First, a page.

How to reset the MySQL / MariaDB root password?


Making mistakes is human, but correcting is wise, at least that is what a saying says here where I live. It is possible that we have so much information and issues to handle that we forget our root password MySQL / MariaDB. It can not even be this scenario either, let us say the sysadmin had an incident and did not share the key. Imagine that, you need to make a change in the database or assign permission and you can not. Of course, it can also be a less serious scenario, you are learning about MySQL or MariaDB and you did not save it. I do not want to be pessimistic, but it can happen. That is why today I will show you how to reset your MySQL or MariaDB root password using CentOS 7.

1. How to define a root password for MySQL or MariaDB

Sure, you are wondering why I am starting with this step. Believe it or not, many instances of MySQL or MariaDB are not assigned a root password. This happens mainly, in small and almost domestic environments, where some security concessions can be made. Obviously, I do not recommend this for anything in the world, but it happens and that is what I want to avoid.

After installing MySQL or MariaDB, if you run the mysql_secure_installation script with root permission, you’ll be able to define a root password in case you don’t have it, so run it and try it.

:~$ su
:~# mysql_secure_installation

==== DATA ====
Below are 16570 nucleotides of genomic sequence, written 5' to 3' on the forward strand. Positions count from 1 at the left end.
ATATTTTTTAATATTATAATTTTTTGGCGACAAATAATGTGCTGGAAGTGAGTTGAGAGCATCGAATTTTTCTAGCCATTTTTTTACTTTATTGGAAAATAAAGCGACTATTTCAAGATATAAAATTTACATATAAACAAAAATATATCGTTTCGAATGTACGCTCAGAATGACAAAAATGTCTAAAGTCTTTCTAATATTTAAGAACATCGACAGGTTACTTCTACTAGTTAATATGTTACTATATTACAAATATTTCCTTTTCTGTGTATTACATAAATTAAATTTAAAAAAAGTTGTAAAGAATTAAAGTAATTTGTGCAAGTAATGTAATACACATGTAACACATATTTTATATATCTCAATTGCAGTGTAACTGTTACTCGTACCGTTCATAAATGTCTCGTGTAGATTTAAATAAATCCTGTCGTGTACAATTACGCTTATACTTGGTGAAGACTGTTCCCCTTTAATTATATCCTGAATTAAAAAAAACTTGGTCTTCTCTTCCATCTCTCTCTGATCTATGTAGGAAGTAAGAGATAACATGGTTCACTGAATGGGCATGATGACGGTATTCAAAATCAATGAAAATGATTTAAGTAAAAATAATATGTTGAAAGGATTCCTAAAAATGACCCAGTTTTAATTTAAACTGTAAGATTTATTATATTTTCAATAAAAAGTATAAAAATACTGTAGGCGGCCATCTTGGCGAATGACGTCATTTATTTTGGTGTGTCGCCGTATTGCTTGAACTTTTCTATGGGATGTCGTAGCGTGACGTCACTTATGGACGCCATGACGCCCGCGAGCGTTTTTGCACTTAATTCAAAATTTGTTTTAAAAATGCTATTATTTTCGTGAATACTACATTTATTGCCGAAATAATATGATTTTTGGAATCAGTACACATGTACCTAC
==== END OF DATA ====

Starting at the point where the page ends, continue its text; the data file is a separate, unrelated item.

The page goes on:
1.- Running the mysql_secure_installation script
1.- Running the mysql_secure_installation script

Again, with this I want you to be sure that it is necessary to reset the password.

2. Resetting the root password

Before I start, I will make this post using CentOS 7 and MariaDB. However, I will leave you the instructions for MySQL.

First of all, it is good to check the version of MySQL or MariaDB version. To know what we are working with.

:~$ mysql --version
2.- Mysql or MariaDB version
2.- Mysql or MariaDB version

Now, you have to stop the database server. To do this, run these commands:

  • If you are using MariaDB:
:~$ su
:~# systemctl stop mariadb
3.- Stop the service
3.- Stop the service

Or, if you are using MySQL:

:~$ su
:~# systemctl stop mysql

Now it is necessary to make MySQL or MariaDB start in a different mode than normal. In other words, we need MySQL or MariaDB to allow us to access without taking into account table permissions and network properties. To do this, run:

:~# mysqld_safe --skip-grant-tables --skip-networking &
4.- Running Mysql on a safe mode
4.- Running Mysql on a safe mode

Now, login into MySQL or MariaDB.

:~# mysql
5.- Log in into Mysql or MariaDB shell
5.- Login into Mysql or MariaDB shell

Now it is your turn to reset the MySQL or MariaDB root password.

UPDATE mysql.user SET password=password('newpassword') WHERE user='root';
6.- Reset the root password
6.- Reset the root password

At the end of the root password reset process, it is necessary to return MySQL or MariaDB to normal. First, stop the mysqld_safe command.

:~# mysqladmin -u root -p shutdown
7.- Stop the safe mode
7.- Stop the safe mode

Now, restart the service.

  • For MariaDB:
:~# systemctl start mariadb
  • If you are using MySQL:
:~# systemctl start mysql
8.- Start the service
8.- Start the service

And that’s it.

A few words to end

These steps, you should not be able to run them on a production server. Someone could take advantage of all this and steal the data.

Therefore, it is necessary that you establish the rules that you consider necessary to avoid this. For example, you can disable the root account or filter connections by IP address.


These tricks are always useful to have available because we don’t know when we could use them. As you can see it is something simple, but in many occasions, it can save us from a hurry.

So, share this post with your friends.


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